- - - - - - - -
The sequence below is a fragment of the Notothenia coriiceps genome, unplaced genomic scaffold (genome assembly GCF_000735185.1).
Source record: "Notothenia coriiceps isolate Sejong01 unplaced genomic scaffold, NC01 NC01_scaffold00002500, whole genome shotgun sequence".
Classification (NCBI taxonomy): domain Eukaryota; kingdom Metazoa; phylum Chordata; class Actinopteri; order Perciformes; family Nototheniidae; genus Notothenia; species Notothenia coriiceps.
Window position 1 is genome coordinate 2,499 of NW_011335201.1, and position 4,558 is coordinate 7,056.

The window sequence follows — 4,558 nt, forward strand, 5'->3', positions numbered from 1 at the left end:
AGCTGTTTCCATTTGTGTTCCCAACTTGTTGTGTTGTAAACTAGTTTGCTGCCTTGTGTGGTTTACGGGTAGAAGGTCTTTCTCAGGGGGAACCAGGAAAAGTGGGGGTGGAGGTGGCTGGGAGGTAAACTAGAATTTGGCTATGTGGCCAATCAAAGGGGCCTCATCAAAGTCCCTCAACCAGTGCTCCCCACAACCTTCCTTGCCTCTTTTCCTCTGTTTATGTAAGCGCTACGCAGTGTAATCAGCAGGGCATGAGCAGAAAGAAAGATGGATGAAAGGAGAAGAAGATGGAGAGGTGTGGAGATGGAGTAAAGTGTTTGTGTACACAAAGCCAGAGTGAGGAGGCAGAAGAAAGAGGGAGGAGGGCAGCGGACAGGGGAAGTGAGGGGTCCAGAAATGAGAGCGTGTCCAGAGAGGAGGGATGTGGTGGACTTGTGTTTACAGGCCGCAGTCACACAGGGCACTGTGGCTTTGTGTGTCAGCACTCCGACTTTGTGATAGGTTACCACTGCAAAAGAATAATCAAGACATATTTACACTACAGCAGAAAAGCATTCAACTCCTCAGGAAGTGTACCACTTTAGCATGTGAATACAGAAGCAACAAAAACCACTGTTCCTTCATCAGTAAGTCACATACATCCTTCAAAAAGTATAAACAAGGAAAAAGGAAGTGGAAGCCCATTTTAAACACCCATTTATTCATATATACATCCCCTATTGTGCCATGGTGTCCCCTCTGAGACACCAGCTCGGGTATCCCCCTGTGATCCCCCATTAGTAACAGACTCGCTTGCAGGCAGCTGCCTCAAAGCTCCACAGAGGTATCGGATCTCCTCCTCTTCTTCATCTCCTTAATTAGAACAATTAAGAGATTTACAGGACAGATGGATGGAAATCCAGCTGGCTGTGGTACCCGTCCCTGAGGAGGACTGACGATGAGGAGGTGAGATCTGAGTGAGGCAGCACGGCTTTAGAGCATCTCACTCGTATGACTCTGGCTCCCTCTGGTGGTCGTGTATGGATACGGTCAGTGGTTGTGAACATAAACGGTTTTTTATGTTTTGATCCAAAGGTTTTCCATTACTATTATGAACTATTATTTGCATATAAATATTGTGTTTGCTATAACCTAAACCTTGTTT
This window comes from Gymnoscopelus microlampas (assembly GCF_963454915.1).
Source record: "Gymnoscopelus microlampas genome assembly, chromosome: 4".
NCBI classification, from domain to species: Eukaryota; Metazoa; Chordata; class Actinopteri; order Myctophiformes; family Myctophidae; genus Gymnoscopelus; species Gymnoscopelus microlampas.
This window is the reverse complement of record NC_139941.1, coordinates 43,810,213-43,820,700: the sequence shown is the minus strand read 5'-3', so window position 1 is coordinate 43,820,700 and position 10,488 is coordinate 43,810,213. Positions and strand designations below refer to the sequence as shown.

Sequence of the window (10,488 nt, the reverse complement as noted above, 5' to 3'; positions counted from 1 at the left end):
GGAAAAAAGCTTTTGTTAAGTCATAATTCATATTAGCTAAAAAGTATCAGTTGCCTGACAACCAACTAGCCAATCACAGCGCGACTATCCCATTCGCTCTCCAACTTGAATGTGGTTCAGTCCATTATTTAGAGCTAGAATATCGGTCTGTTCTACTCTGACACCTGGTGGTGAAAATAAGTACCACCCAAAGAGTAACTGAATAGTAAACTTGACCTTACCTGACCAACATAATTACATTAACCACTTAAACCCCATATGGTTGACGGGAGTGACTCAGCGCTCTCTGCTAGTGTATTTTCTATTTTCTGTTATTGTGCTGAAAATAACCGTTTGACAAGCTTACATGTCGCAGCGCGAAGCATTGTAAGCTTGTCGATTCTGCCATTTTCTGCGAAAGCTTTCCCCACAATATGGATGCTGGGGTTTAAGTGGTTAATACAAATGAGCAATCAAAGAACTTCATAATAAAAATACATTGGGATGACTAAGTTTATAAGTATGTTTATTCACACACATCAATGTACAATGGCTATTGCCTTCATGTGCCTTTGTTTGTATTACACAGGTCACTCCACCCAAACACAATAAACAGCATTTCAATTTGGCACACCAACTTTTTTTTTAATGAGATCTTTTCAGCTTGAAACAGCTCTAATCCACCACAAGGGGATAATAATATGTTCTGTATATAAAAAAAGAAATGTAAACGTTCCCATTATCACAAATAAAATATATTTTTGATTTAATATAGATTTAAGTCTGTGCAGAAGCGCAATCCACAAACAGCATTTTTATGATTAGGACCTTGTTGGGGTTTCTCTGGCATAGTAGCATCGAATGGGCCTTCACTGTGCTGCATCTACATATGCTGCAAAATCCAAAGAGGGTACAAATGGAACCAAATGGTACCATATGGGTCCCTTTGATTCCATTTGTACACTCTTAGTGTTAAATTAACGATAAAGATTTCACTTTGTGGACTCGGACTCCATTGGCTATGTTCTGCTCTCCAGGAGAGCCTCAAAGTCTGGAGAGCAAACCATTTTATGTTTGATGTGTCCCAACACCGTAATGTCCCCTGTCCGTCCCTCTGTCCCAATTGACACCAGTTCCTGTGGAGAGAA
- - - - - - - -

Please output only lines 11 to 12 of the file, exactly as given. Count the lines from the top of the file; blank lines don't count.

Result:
Sequence of the window (10,488 nt, the reverse complement as noted above, 5' to 3'; positions counted from 1 at the left end):
GGAAAAAAGCTTTTGTTAAGTCATAATTCATATTAGCTAAAAAGTATCAGTTGCCTGACAACCAACTAGCCAATCACAGCGCGACTATCCCATTCGCTCTCCAACTTGAATGTGGTTCAGTCCATTATTTAGAGCTAGAATATCGGTCTGTTCTACTCTGACACCTGGTGGTGAAAATAAGTACCACCCAAAGAGTAACTGAATAGTAAACTTGACCTTACCTGACCAACATAATTACATTAACCACTTAAACCCCATATGGTTGACGGGAGTGACTCAGCGCTCTCTGCTAGTGTATTTTCTATTTTCTGTTATTGTGCTGAAAATAACCGTTTGACAAGCTTACATGTCGCAGCGCGAAGCATTGTAAGCTTGTCGATTCTGCCATTTTCTGCGAAAGCTTTCCCCACAATATGGATGCTGGGGTTTAAGTGGTTAATACAAATGAGCAATCAAAGAACTTCATAATAAAAATACATTGGGATGACTAAGTTTATAAGTATGTTTATTCACACACATCAATGTACAATGGCTATTGCCTTCATGTGCCTTTGTTTGTATTACACAGGTCACTCCACCCAAACACAATAAACAGCATTTCAATTTGGCACACCAACTTTTTTTTTAATGAGATCTTTTCAGCTTGAAACAGCTCTAATCCACCACAAGGGGATAATAATATGTTCTGTATATAAAAAAAGAAATGTAAACGTTCCCATTATCACAAATAAAATATATTTTTGATTTAATATAGATTTAAGTCTGTGCAGAAGCGCAATCCACAAACAGCATTTTTATGATTAGGACCTTGTTGGGGTTTCTCTGGCATAGTAGCATCGAATGGGCCTTCACTGTGCTGCATCTACATATGCTGCAAAATCCAAAGAGGGTACAAATGGAACCAAATGGTACCATATGGGTCCCTTTGATTCCATTTGTACACTCTTAGTGTTAAATTAACGATAAAGATTTCACTTTGTGGACTCGGACTCCATTGGCTATGTTCTGCTCTCCAGGAGAGCCTCAAAGTCTGGAGAGCAAACCATTTTATGTTTGATGTGTCCCAACACCGTAATGTCCCCTGTCCGTCCCTCTGTCCCAATTGACACCAGTTCCTGTGGAGAGAA